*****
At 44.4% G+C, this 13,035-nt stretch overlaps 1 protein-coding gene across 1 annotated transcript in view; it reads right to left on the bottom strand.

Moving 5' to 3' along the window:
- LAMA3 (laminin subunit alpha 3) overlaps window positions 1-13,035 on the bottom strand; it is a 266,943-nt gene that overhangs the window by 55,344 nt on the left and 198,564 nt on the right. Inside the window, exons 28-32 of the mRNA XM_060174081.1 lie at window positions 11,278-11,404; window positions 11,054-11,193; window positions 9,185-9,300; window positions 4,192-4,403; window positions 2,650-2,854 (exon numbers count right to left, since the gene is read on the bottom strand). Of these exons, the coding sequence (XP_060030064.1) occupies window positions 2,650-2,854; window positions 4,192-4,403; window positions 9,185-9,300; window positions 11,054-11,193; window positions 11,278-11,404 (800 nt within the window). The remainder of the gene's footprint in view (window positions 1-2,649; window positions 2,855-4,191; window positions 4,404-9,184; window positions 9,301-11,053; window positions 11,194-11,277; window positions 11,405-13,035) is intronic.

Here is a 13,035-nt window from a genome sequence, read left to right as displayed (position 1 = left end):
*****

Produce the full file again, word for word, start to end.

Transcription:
At 44.4% G+C, this 13,035-nt stretch overlaps 1 protein-coding gene across 1 annotated transcript in view; it reads right to left on the bottom strand.

Moving 5' to 3' along the window:
- LAMA3 (laminin subunit alpha 3) overlaps window positions 1-13,035 on the bottom strand; it is a 266,943-nt gene that overhangs the window by 55,344 nt on the left and 198,564 nt on the right. Inside the window, exons 28-32 of the mRNA XM_060174081.1 lie at window positions 11,278-11,404; window positions 11,054-11,193; window positions 9,185-9,300; window positions 4,192-4,403; window positions 2,650-2,854 (exon numbers count right to left, since the gene is read on the bottom strand). Of these exons, the coding sequence (XP_060030064.1) occupies window positions 2,650-2,854; window positions 4,192-4,403; window positions 9,185-9,300; window positions 11,054-11,193; window positions 11,278-11,404 (800 nt within the window). The remainder of the gene's footprint in view (window positions 1-2,649; window positions 2,855-4,191; window positions 4,404-9,184; window positions 9,301-11,053; window positions 11,194-11,277; window positions 11,405-13,035) is intronic.

Here is a 13,035-nt window from a genome sequence, read left to right as displayed (position 1 = left end):